Electronic Portfolios (ePortfolios)
According to portfolio expert Dr. Helen Barrett, an electronic portfolio is "an electronic collection of evidence that shows your learning journey over time" (Barrett, 2010). The student work collected in a portfolio, known as an artifact, is highly dependent on the nature of the course or program of study. For example, it would make sense for a Creative Writing instructor to require that students maintain a portfolio containing assignments highlighting various forms of writing. For students in the Fine Arts, for example, a truly representative portfolio might contain pieces of art created by the student. The student work can also be collected for a variety of purposes, including:
- Demonstrating Growth, which exists:
- "to show growth or change over time
- to help develop process skills such as self-evaluation and goal-setting
- to identify strengths and weaknesses
- to track the development of one more products/performances" (Mueller, 2010)
- Showcasing Work, which exists:
- "to showcase end-of-year/semester accomplishments
- to prepare a sample of best work for employment or college admission
- to showcase student perceptions of favorite, best or most important work
- to communicate a student's current aptitudes to future teachers" (Mueller, 2010)
- Assessment/Evaluation, which exists:
- "to document achievement for grading purposes
- to document progress towards standards
- to place students appropriately" (Mueller, 2010)
- "to demonstrate competencies" (Abrami & Barrett, 2005)
Portfolios can also be a combination of the above: for example, a portfolio used as a capstone project for a major could be used both to showcase work and to assess the students' work.
Unlike standard exams, portfolios allow students to demonstrate what they have learned over time and with greater flexibility for the student. The option exists to dictate to students exactly what should go in a portfolio, to let students pick assignments to match set criteria, or a combination of the two. Portfolios also can, and should, include a reflection component. As Jon Mueller (2010) writes, "the student needs to be directly involved in each phase of the portfolio development to learn the most from it, and the reflection phase holds the most promise for promoting student growth". Incorporating reflection is also adding in an important quality of a Jesuit, transformative education.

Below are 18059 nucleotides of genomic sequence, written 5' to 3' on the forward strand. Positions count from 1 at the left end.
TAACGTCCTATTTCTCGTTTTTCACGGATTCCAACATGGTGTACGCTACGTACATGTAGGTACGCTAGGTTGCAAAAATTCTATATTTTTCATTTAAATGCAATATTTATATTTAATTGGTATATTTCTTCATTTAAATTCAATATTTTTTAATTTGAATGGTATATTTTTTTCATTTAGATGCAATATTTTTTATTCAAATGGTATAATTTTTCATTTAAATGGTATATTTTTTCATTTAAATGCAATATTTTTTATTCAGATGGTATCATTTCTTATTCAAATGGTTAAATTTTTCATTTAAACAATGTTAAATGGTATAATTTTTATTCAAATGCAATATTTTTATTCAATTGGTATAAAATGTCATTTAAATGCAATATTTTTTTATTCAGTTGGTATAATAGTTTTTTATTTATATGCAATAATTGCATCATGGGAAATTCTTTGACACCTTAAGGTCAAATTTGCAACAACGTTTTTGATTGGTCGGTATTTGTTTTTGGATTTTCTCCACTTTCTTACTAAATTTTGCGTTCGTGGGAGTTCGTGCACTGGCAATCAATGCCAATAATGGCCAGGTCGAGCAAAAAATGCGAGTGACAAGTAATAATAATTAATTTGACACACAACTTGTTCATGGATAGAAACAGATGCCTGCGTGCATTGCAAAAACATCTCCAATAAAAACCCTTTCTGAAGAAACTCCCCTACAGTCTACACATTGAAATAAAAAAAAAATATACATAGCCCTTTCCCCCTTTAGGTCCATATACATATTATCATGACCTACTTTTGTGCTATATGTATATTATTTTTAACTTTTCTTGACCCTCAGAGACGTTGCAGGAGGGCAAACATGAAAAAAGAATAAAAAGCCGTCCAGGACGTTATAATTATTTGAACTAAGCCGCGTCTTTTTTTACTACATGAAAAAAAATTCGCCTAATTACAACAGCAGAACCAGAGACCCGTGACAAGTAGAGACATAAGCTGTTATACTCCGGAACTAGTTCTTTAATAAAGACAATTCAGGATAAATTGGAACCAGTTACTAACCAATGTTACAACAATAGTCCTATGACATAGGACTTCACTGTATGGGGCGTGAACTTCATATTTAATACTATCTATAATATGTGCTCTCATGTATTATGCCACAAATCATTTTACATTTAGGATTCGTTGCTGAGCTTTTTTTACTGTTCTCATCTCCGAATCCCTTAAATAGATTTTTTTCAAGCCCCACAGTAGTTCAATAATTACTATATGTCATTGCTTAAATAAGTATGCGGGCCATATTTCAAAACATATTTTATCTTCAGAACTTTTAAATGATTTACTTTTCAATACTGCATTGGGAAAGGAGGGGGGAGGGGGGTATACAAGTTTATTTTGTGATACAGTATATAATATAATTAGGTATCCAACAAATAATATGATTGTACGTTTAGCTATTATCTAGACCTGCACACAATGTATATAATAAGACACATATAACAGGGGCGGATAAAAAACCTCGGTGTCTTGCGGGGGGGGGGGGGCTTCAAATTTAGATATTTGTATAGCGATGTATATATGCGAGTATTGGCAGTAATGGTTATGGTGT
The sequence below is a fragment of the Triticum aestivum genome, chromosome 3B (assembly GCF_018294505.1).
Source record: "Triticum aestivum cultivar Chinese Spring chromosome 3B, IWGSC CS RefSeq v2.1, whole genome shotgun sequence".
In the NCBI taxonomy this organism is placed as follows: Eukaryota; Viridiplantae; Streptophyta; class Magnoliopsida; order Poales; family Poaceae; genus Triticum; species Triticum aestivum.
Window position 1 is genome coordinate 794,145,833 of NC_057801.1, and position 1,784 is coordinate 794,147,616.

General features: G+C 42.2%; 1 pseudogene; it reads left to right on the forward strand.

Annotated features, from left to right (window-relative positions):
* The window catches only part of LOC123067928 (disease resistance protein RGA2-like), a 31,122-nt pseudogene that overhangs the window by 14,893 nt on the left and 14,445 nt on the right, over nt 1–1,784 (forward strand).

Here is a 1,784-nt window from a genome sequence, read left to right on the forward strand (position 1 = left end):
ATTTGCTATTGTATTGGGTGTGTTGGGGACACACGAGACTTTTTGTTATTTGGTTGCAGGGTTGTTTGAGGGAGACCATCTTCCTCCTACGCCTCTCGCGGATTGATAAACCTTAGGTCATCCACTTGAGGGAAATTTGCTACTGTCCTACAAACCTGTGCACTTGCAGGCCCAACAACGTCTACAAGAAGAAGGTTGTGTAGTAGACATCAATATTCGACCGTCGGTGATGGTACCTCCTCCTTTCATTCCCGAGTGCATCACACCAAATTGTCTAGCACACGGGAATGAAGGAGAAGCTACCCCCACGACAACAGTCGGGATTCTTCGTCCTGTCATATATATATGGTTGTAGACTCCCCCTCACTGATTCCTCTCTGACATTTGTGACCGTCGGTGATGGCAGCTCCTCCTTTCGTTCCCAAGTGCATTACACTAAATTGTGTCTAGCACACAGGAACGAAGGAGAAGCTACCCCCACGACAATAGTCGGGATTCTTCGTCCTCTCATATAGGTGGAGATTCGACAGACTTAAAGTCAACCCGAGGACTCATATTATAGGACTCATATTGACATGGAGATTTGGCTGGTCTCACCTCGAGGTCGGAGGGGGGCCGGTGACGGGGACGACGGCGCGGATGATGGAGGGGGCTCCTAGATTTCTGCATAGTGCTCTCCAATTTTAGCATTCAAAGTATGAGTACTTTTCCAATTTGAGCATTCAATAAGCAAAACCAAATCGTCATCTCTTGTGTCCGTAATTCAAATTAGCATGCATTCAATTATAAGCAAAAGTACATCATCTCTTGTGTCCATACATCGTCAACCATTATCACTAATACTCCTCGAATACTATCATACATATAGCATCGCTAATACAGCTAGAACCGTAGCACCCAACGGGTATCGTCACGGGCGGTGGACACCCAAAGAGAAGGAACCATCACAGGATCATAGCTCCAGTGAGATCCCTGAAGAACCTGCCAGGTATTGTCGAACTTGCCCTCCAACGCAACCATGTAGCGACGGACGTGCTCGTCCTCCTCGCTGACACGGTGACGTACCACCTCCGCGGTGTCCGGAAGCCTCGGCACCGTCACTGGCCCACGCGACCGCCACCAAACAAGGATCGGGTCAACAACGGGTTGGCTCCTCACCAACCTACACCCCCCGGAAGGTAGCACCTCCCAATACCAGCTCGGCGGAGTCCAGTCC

Loyola currently uses the TaskStream e-portfolio system, which can be accessed at https://lucapps.luc.edu/eportfolio/login.htm. More information on the Loyola e-portfolio initiative can be found at http://www.luc.edu/experiential/eportfolio/index.shtml and http://www.luc.edu/facultycenter/assessment/eportfolios/.
Pros & Cons
Information below from Sewell, Marczak, and Horn (2010):
|"Allows the evaluators to see the student, group, or community as individual, each unique with its own characteristics, needs, and strengths."||"May be seen as less reliable or fair than more quantitative evaluations such as test scores"|
|"Serves as a cross-section lens, providing a basis for future analysis and planning. By viewing the total pattern of the community or of individual participants, one can identify areas of strengths and weaknesses, and barriers to success."||"Can be very time consuming for teachers or program staff to organize and evaluate the contents, especially if portfolios have to be done in addition to traditional testing and grading."|